Summary: Study reveals how reward enhances connectivity between the ventral striatum and the default mode network, impacting behavior.
Source: Kessler Foundation
Researchers have reported findings that add to our knowledge of how human behavior may be shaped by the default mode network, a specific network of brain regions with both resting and task-related states.
The default mode network (DMN), which comprises the posterior medial cortex, medial prefrontal cortex, and lateral temporal-parietal regions, has been shown to be engaged in several task-related behaviors. Studies show that DMN activity increases during inward-directed thought and decreases during externally directed tasks requiring focused attention.
Despite evidence for a role for the DMN in shaping behavior, little is known about how task-related changes in the DMN influence connectivity with other brain regions. For example, while some observations indicate an indirect relationship between the DMN and the striatum, how the DMN and striatum interact during tasks remains unclear.
To further explore the functions of the DMN, Drs. Dobryakova and Smith applied a novel analysis to the reward task, using behavioral and neuroimaging data from 495 randomly selected individuals in the Human Connectome Project, an open access database of healthy participants.
The goals of this network-based psycho-physiological interaction analysis were twofold, according to Dr. Dobryakova, a senior research scientist in the Foundation’s Center for Traumatic Brain Injury Research.
“First, to test the effects of reward on connectivity between the DMN and the striatum; and second, whether such connectivity is associated with behavioral and personality characteristics relevant to reward processing,” she explained.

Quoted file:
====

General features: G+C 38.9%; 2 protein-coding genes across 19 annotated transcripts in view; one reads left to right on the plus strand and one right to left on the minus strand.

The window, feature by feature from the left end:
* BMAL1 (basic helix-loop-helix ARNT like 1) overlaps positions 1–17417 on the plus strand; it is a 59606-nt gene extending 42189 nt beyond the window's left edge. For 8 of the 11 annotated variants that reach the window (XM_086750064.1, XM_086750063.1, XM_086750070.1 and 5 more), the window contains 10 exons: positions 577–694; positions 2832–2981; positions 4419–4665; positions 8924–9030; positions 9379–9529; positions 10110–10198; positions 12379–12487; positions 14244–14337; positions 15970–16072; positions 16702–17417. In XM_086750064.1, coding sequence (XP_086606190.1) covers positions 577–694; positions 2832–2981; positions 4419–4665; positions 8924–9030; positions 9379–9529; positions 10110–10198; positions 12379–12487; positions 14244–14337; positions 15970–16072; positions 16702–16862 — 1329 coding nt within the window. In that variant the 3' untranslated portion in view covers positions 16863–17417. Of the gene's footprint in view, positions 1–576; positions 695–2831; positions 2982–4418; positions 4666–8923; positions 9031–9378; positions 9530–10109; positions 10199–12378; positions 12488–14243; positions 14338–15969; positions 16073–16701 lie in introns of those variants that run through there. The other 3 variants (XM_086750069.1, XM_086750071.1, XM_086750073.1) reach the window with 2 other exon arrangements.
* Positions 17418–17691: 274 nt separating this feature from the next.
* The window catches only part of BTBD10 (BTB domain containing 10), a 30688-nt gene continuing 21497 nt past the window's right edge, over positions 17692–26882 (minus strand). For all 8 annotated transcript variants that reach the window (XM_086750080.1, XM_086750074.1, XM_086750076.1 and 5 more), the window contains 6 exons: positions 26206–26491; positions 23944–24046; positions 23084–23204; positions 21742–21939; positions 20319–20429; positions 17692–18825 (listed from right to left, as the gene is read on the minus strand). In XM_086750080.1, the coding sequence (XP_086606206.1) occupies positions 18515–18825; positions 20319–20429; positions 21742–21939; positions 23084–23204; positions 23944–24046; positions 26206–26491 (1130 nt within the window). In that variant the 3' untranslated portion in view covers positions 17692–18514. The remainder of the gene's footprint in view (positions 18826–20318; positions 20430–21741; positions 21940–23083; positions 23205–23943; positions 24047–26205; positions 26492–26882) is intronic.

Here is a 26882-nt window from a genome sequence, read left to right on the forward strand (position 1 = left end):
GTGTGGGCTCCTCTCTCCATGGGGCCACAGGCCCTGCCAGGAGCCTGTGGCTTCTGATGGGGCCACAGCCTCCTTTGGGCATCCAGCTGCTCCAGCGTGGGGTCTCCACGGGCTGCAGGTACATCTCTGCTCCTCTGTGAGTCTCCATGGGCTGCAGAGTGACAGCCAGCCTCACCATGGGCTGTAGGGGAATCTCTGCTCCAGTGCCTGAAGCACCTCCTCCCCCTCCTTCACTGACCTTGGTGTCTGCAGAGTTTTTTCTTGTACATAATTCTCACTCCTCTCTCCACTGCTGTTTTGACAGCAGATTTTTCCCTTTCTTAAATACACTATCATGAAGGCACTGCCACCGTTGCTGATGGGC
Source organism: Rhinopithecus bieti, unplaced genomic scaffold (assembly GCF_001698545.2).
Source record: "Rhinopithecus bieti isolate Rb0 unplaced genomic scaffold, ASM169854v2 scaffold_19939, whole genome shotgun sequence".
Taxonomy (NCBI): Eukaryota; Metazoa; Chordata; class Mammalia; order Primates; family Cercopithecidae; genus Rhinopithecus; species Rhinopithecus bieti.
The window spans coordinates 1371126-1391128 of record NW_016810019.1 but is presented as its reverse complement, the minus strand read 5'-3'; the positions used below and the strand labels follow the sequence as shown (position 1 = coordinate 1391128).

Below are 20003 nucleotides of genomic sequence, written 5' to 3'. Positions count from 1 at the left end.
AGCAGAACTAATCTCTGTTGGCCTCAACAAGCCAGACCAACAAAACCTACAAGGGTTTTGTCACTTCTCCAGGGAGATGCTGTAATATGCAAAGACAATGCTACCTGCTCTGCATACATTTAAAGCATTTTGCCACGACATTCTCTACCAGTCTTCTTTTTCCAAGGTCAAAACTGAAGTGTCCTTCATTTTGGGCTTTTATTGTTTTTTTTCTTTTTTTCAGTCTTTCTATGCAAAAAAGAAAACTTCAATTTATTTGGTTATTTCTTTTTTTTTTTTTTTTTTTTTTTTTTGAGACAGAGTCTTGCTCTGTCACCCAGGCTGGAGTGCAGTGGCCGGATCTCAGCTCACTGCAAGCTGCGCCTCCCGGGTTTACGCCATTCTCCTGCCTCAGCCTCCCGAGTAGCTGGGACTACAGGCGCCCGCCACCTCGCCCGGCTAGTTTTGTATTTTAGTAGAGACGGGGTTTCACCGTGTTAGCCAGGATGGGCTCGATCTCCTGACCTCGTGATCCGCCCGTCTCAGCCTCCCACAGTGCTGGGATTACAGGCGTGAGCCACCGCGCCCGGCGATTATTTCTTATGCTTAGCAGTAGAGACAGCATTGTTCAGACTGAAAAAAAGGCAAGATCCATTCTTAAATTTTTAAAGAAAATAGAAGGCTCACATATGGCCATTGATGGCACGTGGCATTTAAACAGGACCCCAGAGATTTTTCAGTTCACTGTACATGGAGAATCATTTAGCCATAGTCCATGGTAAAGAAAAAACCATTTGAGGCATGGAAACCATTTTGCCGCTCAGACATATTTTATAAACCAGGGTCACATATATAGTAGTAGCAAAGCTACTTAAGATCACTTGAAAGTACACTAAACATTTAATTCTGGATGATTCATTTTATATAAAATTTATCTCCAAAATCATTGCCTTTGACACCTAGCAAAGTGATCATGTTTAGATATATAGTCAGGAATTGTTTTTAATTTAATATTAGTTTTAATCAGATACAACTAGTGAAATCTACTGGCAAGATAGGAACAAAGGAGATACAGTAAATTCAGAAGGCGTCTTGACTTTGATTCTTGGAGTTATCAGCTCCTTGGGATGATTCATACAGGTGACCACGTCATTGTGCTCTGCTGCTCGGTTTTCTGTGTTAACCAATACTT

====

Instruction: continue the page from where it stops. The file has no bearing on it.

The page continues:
In line with other studies, during the task, they observed decreased activation of the DMN and relative increased activation of other networks.
“Most notably, we found that the experience of reward enhanced connectivity between the DMN and the ventral striatum,” Dr. Dobryakova reported, “an effect specific to the DMN. We were also surprised that the strength of this connectivity correlated with personality characteristics relating to openness,” she added.
Greater understanding of the workings of the healthy brain will influence future research and care for individuals with neuropsychiatric syndromes. “Improving our understanding of the interaction of the DMN with other brain networks has the potential to aid clinical research into better treatments for common syndromes such as depression, substance abuse, and schizophrenia,” Dr. Dobryakova concluded.
Reward enhances connectivity between the ventral striatum and the default mode network
The default mode network (DMN) has been theorized to participate in a range of social, cognitive, and affective functions. Yet, previous accounts do not consider how the DMN contributes to other brain regions depending on psychological context, thus rendering our understanding of DMN function incomplete.
We addressed this gap by applying a novel network-based psychophysiological interaction (nPPI) analysis to the reward task within the Human Connectome Project.
We first focused on the task-evoked responses of the DMN and other networks involving the prefrontal cortex, including the executive control network (salience network) and the left and right frontoparietal networks.
Consistent with a host of prior studies, the DMN exhibited a relative decrease in activation during the task, while the other networks exhibited a relative increase during the task. Next, we used nPPI analyses to assess whether these networks exhibit task-dependent changes in connectivity with other brain regions.
Strikingly, we found that the experience of reward enhances task-dependent connectivity between the DMN and the ventral striatum, an effect that was specific to the DMN. Surprisingly, the strength of DMN-VS connectivity was correlated with personality characteristics relating to openness.
Taken together, these results advance models of DMN by demonstrating how it contributes to other brain systems during task performance and how those contributions relate to individual differences.